Bruins must focus on 5-on-5

VANCOUVER, British Columbia -- The Bruins are tired of talking about their anemic power play that, after going 0-for-6 in their Game 1 finals loss, is now 5-for-67 in the Stanley Cup playoffs. And who could blame them? The media is tired of asking them about it, and the fans are tired of watching it.

But the bottom line is the Bruins need to accept the fact that it's a problem. And if they're not going to fix it, they must correct what ailed them five-on-five in Game 1 quickly or they will be heading home to Boston on Saturday night in a 2-0 hole in the Stanley Cup finals against the Vancouver Canucks.

"Well, yeah, it was pretty simple. I think they beat us at the five-on-five game last night," Bruins coach Claude Julien acknowledged Thursday after an optional skate for his team at the University of British Columbia. "And I thought our special teams were as good, if not better, than theirs, to be honest with you. We had more scoring chances on our power play than they did and our penalty kill did a great job against a pretty potent power play, so special teams I don't think was an issue last night, but the five-on-five, they were no doubt the better team."

Center Patrice Bergeron was not happy that he and his teammates played to a scoreless tie until Raffi Torres won it for the Canucks with 19 seconds left in regulation.

"Obviously we're not happy," Bergeron said Thursday. "We're not satisfied with losing 1-0, even though it was a tight game. Yes, we played all right. We played OK. But we can be better. We need to be better. Saturday, Vancouver is going to obviously increase their tempo as well, so we've got to be even better."

Bergeron, of course, knows the power play has to be better, but things aren't going to change in Game 2 even if the Bruins miraculously solve their power play and pop in a goal or two on the man advantage. The Bruins need to play their game consistently throughout Game 2 and going forward in the series, whether it's five-on-five, five-on-four or even five-on-three.

"We have to find a way to score more goals," Bergeron said. "On the power play is the area we need to fix and be better, especially having a five-on-three and a four-minute five-on-four, you have to find a way. Five-on-five, we need to make sure we get to the net more, find a way to get more chances."

While paying homage to Roberto Luongo for his shutout performance in Game 1, the Bruins know they didn't exactly make those 36 shots the Vezina Trophy candidate faced count.

"I think we can improve that part of our game," Bergeron said of creating better scoring opportunities. "I think, yes, we had some good shots, but not necessarily all from the dangerous area. Yeah, we've got to improve that and make sure we fight our way close to the front of the net. Obviously they're doing a good job of boxing us out, but we have to do a better job."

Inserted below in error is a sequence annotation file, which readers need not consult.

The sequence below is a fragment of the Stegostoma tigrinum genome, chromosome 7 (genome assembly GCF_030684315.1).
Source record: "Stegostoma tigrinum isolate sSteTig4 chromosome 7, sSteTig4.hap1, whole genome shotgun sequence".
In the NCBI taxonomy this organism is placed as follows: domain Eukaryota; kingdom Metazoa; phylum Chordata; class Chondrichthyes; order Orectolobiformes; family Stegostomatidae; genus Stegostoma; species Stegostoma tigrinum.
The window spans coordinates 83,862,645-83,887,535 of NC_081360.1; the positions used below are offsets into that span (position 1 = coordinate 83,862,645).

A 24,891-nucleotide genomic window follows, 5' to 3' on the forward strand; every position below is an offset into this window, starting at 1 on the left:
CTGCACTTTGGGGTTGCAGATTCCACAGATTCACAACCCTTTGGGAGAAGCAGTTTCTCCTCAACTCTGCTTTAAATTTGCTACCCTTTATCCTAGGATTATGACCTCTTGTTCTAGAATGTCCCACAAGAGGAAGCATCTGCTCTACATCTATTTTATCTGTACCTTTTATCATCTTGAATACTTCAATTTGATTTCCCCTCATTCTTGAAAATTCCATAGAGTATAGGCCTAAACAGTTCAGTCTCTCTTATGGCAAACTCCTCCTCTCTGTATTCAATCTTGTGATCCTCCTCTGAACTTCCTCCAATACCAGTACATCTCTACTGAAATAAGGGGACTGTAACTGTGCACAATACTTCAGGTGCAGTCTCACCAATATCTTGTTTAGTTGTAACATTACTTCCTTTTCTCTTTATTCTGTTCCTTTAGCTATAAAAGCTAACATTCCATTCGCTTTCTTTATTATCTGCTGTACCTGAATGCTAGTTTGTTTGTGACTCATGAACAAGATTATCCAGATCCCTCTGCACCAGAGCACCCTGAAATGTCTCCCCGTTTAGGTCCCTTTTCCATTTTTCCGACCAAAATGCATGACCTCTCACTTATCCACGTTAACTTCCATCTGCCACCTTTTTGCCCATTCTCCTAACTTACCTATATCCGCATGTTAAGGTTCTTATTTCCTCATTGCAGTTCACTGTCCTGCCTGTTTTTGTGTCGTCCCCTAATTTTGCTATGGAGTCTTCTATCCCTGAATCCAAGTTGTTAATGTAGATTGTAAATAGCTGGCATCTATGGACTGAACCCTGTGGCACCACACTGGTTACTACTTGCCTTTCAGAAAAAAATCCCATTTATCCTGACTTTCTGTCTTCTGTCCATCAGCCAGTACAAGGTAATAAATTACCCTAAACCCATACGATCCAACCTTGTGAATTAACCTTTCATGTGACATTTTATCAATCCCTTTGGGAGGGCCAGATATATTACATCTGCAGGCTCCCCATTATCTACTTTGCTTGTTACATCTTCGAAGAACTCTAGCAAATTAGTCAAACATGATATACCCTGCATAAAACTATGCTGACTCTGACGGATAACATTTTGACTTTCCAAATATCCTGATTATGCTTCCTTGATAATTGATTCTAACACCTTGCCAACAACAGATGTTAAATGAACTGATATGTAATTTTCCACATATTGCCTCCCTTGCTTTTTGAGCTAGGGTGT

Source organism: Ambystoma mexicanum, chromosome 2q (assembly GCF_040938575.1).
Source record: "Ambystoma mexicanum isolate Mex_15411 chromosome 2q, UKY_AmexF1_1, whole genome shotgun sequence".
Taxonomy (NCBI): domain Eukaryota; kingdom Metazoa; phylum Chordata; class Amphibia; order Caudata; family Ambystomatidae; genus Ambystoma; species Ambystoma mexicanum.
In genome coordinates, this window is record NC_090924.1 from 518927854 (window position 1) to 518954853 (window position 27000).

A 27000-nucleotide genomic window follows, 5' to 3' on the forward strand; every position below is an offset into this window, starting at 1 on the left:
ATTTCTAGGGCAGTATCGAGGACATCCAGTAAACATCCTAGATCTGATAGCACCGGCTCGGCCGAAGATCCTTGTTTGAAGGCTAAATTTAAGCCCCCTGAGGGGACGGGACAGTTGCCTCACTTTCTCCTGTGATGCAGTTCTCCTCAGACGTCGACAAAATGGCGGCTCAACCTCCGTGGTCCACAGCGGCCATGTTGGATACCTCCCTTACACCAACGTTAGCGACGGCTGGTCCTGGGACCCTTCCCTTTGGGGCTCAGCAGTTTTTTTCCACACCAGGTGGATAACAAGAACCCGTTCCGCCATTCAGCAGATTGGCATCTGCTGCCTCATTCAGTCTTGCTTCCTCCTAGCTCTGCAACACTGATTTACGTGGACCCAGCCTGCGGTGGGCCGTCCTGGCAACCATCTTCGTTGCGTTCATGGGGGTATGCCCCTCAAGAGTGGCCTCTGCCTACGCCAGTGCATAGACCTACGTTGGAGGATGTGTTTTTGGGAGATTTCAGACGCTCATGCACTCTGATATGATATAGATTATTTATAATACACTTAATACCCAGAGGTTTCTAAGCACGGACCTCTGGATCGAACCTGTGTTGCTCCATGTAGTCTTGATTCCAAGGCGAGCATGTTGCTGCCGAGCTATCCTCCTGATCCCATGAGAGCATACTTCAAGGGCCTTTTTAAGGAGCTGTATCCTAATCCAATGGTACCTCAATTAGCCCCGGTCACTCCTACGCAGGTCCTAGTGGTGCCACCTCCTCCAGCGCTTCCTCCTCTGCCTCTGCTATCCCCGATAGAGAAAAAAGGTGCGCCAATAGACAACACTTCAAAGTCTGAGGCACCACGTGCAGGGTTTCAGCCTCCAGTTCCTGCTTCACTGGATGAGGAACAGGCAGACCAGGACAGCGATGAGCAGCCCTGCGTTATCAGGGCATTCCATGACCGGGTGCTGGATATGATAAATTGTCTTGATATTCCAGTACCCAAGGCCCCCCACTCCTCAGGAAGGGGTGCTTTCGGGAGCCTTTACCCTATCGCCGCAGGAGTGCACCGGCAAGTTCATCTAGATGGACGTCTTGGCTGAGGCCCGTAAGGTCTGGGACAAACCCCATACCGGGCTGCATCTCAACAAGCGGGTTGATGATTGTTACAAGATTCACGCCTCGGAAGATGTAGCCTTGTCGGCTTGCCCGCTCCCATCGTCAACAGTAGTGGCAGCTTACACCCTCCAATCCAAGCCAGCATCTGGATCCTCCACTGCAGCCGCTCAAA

Julien concurred with his best two-way center.

"No, I don't think we made it as difficult as we should have or could have, so it's something that has to be a little bit better in regards to that," Julien said.

"We might have out-shot them, but they had the better quality scoring chances than we did and that's reality."

General manager Peter Chiarelli said the Bruins' nerves might have hindered them.

"I think maybe we were a little bit nervous, first game of the finals, and we had good chances but maybe waited a little too long [to shoot] and a little too close," Chiarelli said. "When you get too close to Luongo, he's such a big guy, it's hard to finish. We had some odd-man rushes that we didn't execute that well and that didn't result in a true chance. I attribute it to nerves a little bit and I think we have to be sharper in those areas we spoke of. We hesitated a little too much and we played with energy but we missed some assignments. I like the effort but I think it can be better."

Julien didn't necessarily agree with his boss as far as nerves go, saying the missed opportunities were a case of his team needing to play better.

"Well, I would say what nerves there were, they were on both sides," Julien said. "I don't think there's a team there that seemed more nervous, but I would say that our team is and will play better, is capable of playing better, and will definitely play better next game. And that's a thing that we believe in, but we also have to understand that we have to play better if we intend on winning some games here."

As Chiarelli pointed out, whenever the Bruins have failed to make life miserable for the opposing goalie by getting traffic in front and playing their game, they usually have bounced back and done so the following game. The Bruins already have lost two Game 1s and come back to win the series, and both Chiarelli and Julien believe they will bring their game back in Game 2.

"I think they had more chances," Chiarelli said. "We have to do a better job of getting more traffic in front. That's been our trademark, and when we stray from that, that's how we come back and respond better. That's been our bread and butter."

Julien promised that bread and butter would be in effect in Game 2.

"Well, I expect our team to play better, so that's in all areas, whether it's physical, whether it's what we create on offense and everything else," he said.

The Bruins better, because at this point, the power play is basically a lost cause. Their best bet is to do what they do best and play hard, effective hockey five-on-five. If they can't do that Saturday, they might not have a chance to do so much longer. The Canucks aren't the Habs; they're the reigning Presidents' Trophy winners, and there's good reason they were favorites heading into this series. Coming back from a 2-0 hole to Vancouver will be a much more formidable task than it was against Montreal.

James Murphy covers the Bruins for ESPNBoston.com. Ask a question for his next Bruins mailbag here.